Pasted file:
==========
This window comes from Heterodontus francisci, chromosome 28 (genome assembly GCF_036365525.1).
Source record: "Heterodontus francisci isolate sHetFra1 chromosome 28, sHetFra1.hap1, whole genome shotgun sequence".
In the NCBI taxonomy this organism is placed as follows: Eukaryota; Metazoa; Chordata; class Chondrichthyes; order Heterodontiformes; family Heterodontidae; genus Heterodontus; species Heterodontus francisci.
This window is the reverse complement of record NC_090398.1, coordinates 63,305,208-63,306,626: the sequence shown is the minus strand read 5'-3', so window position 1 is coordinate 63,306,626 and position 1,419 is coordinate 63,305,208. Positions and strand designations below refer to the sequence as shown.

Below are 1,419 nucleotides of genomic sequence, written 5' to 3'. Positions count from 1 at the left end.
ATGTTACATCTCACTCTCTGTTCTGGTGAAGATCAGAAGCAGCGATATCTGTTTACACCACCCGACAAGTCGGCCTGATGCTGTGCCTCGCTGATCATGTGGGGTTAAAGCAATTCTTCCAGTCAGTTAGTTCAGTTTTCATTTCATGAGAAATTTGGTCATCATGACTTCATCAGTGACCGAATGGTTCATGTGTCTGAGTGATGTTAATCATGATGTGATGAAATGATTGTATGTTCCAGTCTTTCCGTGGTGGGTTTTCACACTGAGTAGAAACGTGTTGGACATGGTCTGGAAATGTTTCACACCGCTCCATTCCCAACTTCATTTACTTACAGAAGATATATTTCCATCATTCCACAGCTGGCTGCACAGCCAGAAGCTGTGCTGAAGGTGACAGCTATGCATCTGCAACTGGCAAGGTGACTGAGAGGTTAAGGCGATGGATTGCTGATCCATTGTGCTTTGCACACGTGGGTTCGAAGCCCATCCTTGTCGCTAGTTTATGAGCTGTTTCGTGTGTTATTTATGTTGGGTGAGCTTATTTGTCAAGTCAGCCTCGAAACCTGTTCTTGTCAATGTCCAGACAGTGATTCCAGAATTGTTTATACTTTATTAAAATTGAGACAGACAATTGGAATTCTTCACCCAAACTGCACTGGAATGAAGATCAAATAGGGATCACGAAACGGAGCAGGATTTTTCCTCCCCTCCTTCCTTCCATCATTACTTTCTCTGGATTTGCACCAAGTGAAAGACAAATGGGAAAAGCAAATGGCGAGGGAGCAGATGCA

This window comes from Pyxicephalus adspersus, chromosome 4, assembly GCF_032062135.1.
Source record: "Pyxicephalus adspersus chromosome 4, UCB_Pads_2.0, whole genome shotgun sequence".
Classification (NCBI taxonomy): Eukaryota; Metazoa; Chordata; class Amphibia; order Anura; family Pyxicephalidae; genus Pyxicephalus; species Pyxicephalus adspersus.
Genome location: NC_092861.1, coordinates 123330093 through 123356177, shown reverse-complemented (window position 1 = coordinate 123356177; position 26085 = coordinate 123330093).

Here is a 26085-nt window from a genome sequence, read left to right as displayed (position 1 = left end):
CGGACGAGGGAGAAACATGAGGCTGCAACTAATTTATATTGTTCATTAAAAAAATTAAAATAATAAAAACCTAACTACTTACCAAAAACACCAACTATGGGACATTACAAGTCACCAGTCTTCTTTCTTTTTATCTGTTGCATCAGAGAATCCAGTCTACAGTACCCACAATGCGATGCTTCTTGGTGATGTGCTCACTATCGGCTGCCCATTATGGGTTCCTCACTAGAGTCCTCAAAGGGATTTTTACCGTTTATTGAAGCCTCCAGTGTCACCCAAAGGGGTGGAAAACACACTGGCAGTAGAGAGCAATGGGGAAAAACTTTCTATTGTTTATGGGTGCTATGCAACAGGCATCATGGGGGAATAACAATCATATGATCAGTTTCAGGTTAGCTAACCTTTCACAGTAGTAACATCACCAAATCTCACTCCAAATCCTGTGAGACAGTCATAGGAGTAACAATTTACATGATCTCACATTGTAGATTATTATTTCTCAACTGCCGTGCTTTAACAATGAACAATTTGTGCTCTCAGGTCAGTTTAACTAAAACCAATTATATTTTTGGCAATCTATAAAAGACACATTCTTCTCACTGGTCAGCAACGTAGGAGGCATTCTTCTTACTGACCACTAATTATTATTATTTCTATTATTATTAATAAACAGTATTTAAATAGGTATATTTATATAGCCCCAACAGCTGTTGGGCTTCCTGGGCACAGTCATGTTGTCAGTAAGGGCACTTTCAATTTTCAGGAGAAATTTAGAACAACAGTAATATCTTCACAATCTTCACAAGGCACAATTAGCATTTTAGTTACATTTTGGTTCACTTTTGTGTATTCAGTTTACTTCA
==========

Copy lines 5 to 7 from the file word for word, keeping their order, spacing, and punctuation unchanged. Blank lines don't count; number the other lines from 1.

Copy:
Below are 1,419 nucleotides of genomic sequence, written 5' to 3'. Positions count from 1 at the left end.
ATGTTACATCTCACTCTCTGTTCTGGTGAAGATCAGAAGCAGCGATATCTGTTTACACCACCCGACAAGTCGGCCTGATGCTGTGCCTCGCTGATCATGTGGGGTTAAAGCAATTCTTCCAGTCAGTTAGTTCAGTTTTCATTTCATGAGAAATTTGGTCATCATGACTTCATCAGTGACCGAATGGTTCATGTGTCTGAGTGATGTTAATCATGATGTGATGAAATGATTGTATGTTCCAGTCTTTCCGTGGTGGGTTTTCACACTGAGTAGAAACGTGTTGGACATGGTCTGGAAATGTTTCACACCGCTCCATTCCCAACTTCATTTACTTACAGAAGATATATTTCCATCATTCCACAGCTGGCTGCACAGCCAGAAGCTGTGCTGAAGGTGACAGCTATGCATCTGCAACTGGCAAGGTGACTGAGAGGTTAAGGCGATGGATTGCTGATCCATTGTGCTTTGCACACGTGGGTTCGAAGCCCATCCTTGTCGCTAGTTTATGAGCTGTTTCGTGTGTTATTTATGTTGGGTGAGCTTATTTGTCAAGTCAGCCTCGAAACCTGTTCTTGTCAATGTCCAGACAGTGATTCCAGAATTGTTTATACTTTATTAAAATTGAGACAGACAATTGGAATTCTTCACCCAAACTGCACTGGAATGAAGATCAAATAGGGATCACGAAACGGAGCAGGATTTTTCCTCCCCTCCTTCCTTCCATCATTACTTTCTCTGGATTTGCACCAAGTGAAAGACAAATGGGAAAAGCAAATGGCGAGGGAGCAGATGCA

This window comes from Pyxicephalus adspersus, chromosome 4, assembly GCF_032062135.1.